Dysthymia is a mild-to-moderate
that may go away during periods of normal mood that last up to two months.
The cause of dysthymia is not known. A chemical in the brain called serotonin may play a role.
Brainstem—Location of Serotonin Production
Copyright © Nucleus Medical Media, Inc.
Dysthymia is more common in women than in men. Factors that may increase your chance of developing dysthymia include: Family history of major depression or dysthymiaChronic mental or physical illnessChronic stressEnvironmental factors
People who have dysthymia may also experience episodes of major depression.
Dysthymia may be difficult to differentiate from depression due to many overlapping symptoms, which may include: Feelings of sadness and/or hopelessnessPoor appetite or overeatingTrouble concentratingDifficulty sleeping
or sleeping too much
self-esteemDifficulty functioning at work and school
You will be asked about your symptoms and medical history. A physical and psychological exam will be given.
Your doctor may refer you to a specialist for further evaluation. Tests may be done to look for medical causes like thyroid problems or anemia.
Talk with your doctor about the best treatment plan for you. Treatment may include one or more of the following:
Antidepressant medications may help to manage symptoms. Antidepressants take a few weeks to begin working. Take them as directed by your doctor.
Therapy can help change unhealthy thought patterns. Psychotherapy may include: Cognitive behavioral therapyCounselingFamily therapyInterpersonal therapy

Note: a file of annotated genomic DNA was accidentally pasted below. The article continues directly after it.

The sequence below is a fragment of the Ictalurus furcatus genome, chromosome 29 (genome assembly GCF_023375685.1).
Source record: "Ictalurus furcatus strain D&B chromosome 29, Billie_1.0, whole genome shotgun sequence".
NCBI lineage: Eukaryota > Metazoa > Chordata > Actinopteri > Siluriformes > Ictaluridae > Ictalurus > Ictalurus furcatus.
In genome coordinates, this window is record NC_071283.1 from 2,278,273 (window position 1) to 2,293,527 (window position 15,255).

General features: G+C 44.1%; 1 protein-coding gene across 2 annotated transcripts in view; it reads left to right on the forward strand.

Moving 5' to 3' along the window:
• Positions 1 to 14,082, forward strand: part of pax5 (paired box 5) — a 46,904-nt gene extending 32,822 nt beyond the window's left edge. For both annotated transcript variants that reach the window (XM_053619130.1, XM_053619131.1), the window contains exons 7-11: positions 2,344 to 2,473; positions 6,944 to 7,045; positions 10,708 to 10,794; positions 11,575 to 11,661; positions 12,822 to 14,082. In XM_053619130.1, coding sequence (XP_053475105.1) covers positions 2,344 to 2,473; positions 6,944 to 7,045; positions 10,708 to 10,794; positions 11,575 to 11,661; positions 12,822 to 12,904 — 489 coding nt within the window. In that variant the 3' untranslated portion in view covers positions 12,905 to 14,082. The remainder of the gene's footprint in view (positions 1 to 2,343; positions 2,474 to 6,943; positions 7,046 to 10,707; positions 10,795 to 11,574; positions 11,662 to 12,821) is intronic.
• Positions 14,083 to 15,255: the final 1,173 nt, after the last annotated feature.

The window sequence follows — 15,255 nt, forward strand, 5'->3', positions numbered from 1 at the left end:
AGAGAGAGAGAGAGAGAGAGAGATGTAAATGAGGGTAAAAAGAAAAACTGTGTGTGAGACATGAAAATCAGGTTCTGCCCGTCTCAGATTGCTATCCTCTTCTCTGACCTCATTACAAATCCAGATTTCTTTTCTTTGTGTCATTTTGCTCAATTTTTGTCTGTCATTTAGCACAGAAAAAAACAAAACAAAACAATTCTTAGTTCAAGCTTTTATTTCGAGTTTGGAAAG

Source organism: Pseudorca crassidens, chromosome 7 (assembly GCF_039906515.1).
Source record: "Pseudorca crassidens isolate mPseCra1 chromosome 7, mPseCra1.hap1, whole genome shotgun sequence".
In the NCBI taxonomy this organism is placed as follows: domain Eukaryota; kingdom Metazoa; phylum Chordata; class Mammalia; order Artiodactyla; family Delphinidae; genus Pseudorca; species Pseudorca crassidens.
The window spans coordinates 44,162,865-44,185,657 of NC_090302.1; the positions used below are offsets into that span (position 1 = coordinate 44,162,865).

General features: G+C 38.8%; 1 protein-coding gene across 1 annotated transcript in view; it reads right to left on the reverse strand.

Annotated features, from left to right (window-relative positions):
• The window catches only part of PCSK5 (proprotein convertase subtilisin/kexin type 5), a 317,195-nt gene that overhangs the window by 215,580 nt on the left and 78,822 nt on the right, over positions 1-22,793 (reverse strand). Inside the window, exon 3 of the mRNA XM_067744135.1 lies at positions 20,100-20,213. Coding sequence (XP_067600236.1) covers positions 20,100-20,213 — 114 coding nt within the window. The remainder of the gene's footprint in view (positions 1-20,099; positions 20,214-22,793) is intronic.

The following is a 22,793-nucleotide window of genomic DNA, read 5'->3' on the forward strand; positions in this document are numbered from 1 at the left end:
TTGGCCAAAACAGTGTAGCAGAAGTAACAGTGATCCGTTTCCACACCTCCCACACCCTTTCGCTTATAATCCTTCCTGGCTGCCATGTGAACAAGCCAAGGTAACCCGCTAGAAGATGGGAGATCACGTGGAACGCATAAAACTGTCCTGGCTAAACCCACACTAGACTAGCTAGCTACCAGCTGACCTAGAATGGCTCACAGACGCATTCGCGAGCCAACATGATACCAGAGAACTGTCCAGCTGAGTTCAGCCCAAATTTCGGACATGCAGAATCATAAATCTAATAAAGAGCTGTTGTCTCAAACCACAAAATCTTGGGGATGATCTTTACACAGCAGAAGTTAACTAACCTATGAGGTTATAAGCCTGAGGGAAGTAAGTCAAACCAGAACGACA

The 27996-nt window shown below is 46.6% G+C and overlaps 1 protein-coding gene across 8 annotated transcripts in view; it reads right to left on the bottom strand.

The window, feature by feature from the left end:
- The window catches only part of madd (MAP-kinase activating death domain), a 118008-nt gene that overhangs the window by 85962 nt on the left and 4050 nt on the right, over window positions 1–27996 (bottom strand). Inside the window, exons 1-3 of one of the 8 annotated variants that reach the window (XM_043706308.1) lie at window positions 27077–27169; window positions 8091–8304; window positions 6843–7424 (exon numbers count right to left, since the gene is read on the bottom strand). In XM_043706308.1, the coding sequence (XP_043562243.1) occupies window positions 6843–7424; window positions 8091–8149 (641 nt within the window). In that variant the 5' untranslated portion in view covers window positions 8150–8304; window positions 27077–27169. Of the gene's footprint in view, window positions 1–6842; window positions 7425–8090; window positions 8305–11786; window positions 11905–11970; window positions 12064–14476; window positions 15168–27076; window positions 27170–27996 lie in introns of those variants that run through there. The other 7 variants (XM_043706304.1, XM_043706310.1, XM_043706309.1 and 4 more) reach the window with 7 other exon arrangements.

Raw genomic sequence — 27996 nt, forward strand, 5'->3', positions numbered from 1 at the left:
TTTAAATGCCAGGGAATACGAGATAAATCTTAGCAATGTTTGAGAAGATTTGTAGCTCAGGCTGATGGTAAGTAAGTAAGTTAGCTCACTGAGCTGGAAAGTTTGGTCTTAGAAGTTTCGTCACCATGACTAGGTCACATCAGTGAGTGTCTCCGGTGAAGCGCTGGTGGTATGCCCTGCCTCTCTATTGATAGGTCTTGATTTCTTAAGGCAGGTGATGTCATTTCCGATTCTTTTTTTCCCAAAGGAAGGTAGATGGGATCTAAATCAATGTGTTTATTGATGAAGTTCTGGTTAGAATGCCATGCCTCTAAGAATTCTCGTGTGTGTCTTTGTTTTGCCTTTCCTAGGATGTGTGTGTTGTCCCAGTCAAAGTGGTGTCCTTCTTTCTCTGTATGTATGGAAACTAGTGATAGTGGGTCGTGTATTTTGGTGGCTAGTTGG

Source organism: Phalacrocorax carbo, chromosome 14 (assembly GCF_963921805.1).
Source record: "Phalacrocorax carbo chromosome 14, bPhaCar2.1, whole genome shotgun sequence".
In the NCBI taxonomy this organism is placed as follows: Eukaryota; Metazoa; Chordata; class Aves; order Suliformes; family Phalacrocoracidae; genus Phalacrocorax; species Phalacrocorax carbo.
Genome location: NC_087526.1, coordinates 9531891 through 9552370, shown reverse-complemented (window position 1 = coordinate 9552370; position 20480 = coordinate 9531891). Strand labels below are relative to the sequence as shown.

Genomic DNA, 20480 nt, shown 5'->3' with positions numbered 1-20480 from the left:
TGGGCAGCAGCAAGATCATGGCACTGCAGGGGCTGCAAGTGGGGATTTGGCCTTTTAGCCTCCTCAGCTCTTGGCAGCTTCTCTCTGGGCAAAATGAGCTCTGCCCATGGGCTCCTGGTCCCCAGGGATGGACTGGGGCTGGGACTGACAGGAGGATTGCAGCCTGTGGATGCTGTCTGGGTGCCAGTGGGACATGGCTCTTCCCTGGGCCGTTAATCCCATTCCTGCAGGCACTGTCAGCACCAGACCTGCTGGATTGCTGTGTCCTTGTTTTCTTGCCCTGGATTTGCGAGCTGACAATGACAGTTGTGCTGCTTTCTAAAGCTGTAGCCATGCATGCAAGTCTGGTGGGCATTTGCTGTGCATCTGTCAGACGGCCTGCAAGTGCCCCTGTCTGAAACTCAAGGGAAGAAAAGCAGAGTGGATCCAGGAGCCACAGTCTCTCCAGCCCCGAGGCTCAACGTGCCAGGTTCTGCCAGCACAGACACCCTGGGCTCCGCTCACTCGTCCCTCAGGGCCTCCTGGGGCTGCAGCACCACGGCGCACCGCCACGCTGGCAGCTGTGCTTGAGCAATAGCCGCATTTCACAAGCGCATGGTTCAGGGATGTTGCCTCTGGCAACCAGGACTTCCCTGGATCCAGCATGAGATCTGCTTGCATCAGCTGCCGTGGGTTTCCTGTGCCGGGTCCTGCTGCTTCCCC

In addition to medications and therapy, the following lifestyle modifications may help you feel better: Participate in enjoyable activities.
Avoid illegal drugs and alcohol.
Begin a safe
with the advice of your doctor.
Have a regular sleep schedule.
There are no guidelines for preventing dysthymia.
Depression: What you need to know. Mental Health America website. Available at:
http://www.mentalhealthamerica.net/go/information/get-info/depression/depression-what-you-need-to-know. Accessed September 23, 2014.
Dysthymia. EBSCO DynaMed website. Available at:
http://www.ebscohost.com/dynamed. Updated March 11, 2013. Accessed September 23, 2014.
Dysthymic disorder. Family Doctor—American Academy of Family Physicians website. Available at:
http://familydoctor.org/familydoctor/en/diseases-conditions/dysthymic-disorder.html. Updated February 2014. Accessed September 23, 2014.
Lim MA, Moncrieff J, Soares BGO. Drugs versus placebo for dysthymia.
Cochrane Database of Systematic Reviews. 2005;2:CD001130.
Last reviewed August 2014 by Michael Woods, MD
Please be aware that this information is provided to supplement the care provided by your physician. It is neither intended nor implied to be a substitute for professional medical advice. CALL YOUR HEALTHCARE PROVIDER IMMEDIATELY IF YOU THINK YOU MAY HAVE A MEDICAL EMERGENCY. Always seek the advice of your physician or other qualified health provider prior to starting any new treatment or with any questions you may have regarding a medical condition.
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